The camera angles are also quite ingenious such as when the man is stirring the eggs and we see the camera is moving with the fork. They accomplished this shot by attaching a small camera to the handle of the fork so it moves the same way the fork does. Another shot I really liked was the Extreme close up of the eye and when the man blinks the camera moves in even closer.
The whole advert was really inspiring as they have made such a dull event seem like something significant and crucial, as if the process holds some importance in the world.

Story Board (Dead Fall scenes)

The following below is an outline of what will occur in our thriller opening in the form of a story board.


This is the story board of the outline of our thriller opening that shows a quick summary of all the events in our sort film .




This story board shows the beginning of our story line in which the main character is showering in the bathroom with credits as the (title sequence) runs across the screen. This was inspired by the step farther when the credits show up whilst the film is beginning on the screen.
The main character is then being analysed by an unknown individual, who is searching up on the computer information of the character in the shower. He then finds what he needs and this section ends when the unknown character has accomplished his task and pointing at the screen.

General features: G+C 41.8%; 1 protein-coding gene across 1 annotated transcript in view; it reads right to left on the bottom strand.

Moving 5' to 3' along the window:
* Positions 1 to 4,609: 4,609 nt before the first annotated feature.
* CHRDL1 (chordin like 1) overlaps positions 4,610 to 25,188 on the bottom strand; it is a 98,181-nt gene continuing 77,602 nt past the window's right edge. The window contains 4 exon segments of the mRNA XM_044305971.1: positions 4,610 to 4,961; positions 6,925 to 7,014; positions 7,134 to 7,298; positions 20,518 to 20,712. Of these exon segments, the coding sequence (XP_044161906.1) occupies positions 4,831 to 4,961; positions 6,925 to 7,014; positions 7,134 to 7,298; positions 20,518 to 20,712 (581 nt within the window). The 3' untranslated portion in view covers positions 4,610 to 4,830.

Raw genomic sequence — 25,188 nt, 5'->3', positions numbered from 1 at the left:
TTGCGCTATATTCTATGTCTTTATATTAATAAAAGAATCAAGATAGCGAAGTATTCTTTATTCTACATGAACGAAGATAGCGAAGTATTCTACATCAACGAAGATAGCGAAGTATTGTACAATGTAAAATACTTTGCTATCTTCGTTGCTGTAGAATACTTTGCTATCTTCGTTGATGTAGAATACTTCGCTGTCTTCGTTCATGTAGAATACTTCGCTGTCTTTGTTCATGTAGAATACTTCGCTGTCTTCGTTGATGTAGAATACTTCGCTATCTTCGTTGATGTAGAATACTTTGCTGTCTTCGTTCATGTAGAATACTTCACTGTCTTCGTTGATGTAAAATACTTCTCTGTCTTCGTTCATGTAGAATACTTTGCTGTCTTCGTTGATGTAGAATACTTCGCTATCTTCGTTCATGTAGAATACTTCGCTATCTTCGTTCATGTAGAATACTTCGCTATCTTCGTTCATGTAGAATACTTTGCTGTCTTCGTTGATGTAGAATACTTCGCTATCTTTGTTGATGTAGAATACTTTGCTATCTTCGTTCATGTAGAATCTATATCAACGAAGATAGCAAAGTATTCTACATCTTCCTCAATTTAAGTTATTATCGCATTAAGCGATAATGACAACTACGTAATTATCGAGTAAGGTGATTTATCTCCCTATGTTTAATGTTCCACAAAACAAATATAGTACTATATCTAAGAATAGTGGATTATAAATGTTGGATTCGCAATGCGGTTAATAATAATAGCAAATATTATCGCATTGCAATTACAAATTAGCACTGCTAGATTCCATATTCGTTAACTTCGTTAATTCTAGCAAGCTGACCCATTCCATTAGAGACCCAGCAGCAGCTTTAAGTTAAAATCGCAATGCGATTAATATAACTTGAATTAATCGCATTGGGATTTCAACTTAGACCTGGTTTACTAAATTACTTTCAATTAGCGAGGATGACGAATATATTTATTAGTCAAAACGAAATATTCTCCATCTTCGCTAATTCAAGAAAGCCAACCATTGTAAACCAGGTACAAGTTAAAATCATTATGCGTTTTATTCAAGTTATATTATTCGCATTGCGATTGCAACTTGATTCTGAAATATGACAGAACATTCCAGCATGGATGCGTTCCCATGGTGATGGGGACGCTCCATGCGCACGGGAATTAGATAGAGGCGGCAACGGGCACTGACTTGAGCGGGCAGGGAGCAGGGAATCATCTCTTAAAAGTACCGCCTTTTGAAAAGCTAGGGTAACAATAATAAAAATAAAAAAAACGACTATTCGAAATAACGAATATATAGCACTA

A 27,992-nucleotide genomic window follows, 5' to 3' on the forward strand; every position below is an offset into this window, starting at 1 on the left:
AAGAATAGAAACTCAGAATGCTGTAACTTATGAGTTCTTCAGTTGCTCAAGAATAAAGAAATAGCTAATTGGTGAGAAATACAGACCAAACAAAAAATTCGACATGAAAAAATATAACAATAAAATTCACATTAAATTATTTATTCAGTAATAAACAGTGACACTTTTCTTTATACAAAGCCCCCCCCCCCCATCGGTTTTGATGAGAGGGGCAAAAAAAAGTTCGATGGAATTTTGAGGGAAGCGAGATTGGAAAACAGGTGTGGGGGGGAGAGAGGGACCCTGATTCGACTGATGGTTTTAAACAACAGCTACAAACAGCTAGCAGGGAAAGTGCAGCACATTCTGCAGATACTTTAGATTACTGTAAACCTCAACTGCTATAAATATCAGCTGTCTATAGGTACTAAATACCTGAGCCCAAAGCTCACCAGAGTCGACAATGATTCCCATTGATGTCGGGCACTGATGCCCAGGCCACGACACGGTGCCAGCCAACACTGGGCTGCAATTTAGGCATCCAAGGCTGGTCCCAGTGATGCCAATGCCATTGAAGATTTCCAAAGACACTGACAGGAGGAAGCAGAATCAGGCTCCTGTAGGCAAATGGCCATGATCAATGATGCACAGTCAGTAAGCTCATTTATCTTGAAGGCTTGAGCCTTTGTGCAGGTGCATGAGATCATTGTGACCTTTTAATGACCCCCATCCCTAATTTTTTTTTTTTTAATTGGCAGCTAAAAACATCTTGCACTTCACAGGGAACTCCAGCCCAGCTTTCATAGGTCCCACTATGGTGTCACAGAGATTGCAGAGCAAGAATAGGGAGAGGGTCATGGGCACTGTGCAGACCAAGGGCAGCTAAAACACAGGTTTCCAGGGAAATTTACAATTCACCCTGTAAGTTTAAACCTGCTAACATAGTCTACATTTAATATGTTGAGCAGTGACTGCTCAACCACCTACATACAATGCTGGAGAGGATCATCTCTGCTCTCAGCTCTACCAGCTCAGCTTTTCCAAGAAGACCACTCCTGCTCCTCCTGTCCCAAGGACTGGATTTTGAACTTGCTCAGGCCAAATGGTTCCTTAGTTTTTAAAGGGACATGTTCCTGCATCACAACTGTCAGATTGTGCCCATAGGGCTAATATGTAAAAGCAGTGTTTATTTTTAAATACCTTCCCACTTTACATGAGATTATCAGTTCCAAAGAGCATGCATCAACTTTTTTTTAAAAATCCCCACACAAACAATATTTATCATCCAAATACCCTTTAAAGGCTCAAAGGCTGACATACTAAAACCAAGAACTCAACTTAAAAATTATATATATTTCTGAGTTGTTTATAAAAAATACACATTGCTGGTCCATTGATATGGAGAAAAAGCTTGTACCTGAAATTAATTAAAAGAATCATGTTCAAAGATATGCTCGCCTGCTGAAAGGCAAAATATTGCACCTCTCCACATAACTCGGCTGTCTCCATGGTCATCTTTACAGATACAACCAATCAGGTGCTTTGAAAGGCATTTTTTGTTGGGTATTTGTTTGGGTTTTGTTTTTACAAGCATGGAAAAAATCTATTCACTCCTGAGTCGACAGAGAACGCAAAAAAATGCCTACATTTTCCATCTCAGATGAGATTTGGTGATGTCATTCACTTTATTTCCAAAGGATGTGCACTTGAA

The main character then leaves the shower half dressed and enters his bedroom and then puts on his clothing, then exits the bedroom with a briefcase  which he packed up with an unknown item and walks down the whole way to find the exit of the hotel.
He passes the information desk and there is an establishing shot of the residential/hotel building that his he was in, then him exiting the door of the building. The main character then makes his way to his car and there is a medium close up of the vehicle and a close up of him opening the car door. He then enters the car and gets ready to drive, fixes his seat belts, switches on the car engine and fixes his rear view mirror to see an individual at the back. This is how the thriller ends.





Images of Group 13 doing the Pitch



When Group 13 presented the pitch for the Opening of the Thriller Movie, we started off first by the slide called the 'Treatment'. This slide was based on what the Thriller Opening is all about, giving an idea of the story line and what we hope to achieve. 






Here is the slide containing 'Planned Locations and Location shots'. In this slide we wanted to show that each scene was inspired my scene from a thriller movie that we watched for example: The bathroom scene from 'What lies beneath' and 'The Stepfather'. We used these intertextuality features to show that we have been inspired by these movie scenes. 



Here is the slide 'Props, Costumes and Mise en Scene'. In this slide we have talked about what key objects are needed in the scene to convey the situation of the scene to the audience which is that the character played by Juilen is hiding something that Ayub wants desperately. 













Here is our Storyboard which we are about to talk about. 








Now Group 13 is talking about the Storyboard for our Thriller Opening. Here you can see the visualisation of how we plan our scene through these rough images which corresponds to our first scene